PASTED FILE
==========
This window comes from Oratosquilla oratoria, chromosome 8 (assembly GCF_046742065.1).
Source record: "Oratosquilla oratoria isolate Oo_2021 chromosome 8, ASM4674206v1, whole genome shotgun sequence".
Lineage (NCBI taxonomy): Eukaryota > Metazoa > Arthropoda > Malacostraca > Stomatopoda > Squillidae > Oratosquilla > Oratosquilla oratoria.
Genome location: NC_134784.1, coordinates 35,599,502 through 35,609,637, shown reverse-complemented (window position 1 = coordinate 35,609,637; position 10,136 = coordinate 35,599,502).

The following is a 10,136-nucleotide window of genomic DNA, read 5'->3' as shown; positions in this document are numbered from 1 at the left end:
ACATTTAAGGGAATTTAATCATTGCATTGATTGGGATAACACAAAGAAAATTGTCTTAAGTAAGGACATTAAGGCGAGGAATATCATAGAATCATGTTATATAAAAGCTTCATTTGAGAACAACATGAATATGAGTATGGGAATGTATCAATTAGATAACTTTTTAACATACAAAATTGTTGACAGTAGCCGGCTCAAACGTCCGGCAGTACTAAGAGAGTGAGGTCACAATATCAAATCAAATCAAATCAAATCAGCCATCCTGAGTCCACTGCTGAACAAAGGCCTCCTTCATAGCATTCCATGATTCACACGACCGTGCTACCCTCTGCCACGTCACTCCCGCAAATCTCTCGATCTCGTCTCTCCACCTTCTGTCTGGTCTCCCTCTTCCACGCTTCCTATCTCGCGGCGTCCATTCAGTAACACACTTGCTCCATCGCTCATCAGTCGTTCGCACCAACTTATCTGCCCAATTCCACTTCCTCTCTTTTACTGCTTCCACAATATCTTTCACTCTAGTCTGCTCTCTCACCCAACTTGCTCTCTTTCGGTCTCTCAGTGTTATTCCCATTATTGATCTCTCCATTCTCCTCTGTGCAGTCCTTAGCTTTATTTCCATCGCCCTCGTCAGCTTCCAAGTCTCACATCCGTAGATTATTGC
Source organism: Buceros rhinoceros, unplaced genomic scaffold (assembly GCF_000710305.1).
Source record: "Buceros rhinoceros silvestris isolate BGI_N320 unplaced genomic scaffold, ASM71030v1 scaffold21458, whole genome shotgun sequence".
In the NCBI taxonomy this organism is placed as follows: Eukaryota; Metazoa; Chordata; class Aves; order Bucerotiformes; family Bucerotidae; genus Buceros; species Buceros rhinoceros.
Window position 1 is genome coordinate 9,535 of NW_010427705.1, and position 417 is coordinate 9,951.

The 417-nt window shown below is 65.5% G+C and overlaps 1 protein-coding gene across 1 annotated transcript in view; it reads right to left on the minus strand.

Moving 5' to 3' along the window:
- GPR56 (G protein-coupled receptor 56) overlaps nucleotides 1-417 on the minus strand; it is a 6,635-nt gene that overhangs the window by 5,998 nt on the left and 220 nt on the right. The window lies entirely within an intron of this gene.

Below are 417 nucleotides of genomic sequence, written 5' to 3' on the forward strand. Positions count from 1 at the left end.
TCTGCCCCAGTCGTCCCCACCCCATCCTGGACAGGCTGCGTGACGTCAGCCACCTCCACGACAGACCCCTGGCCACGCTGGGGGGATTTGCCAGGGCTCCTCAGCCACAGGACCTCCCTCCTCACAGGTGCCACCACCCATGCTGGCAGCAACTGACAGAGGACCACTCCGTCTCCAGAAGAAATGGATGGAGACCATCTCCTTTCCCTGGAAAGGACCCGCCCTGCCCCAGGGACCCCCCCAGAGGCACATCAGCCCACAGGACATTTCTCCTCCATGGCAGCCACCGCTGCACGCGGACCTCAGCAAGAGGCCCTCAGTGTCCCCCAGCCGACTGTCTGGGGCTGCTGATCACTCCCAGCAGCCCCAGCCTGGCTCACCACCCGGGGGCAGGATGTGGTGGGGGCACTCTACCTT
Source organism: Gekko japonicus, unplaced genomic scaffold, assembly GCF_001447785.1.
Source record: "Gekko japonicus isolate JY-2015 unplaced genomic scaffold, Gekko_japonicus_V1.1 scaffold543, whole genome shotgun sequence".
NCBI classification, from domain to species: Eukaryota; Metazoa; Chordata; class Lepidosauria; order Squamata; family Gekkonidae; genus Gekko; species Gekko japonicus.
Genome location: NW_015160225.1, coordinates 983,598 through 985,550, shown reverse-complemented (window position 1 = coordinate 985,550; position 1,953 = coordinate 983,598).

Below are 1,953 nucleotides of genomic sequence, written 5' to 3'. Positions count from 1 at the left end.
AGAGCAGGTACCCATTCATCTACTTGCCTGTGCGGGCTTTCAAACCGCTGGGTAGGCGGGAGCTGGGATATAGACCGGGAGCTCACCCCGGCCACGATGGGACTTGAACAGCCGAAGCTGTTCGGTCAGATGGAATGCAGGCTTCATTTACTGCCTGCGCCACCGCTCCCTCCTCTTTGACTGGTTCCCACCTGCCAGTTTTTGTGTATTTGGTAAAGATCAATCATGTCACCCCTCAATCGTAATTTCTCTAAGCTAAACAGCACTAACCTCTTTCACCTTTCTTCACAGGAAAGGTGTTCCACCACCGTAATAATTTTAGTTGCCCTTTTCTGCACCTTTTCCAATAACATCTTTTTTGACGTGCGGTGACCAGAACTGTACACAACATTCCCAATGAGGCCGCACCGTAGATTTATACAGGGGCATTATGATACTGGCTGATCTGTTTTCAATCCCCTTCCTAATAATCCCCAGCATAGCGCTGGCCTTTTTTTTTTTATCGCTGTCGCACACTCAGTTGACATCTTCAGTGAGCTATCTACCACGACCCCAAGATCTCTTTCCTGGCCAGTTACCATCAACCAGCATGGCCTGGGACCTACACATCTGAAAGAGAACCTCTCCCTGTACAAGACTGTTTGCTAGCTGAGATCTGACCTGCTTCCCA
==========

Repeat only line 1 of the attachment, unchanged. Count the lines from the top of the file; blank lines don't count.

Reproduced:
This window comes from Oratosquilla oratoria, chromosome 8 (assembly GCF_046742065.1).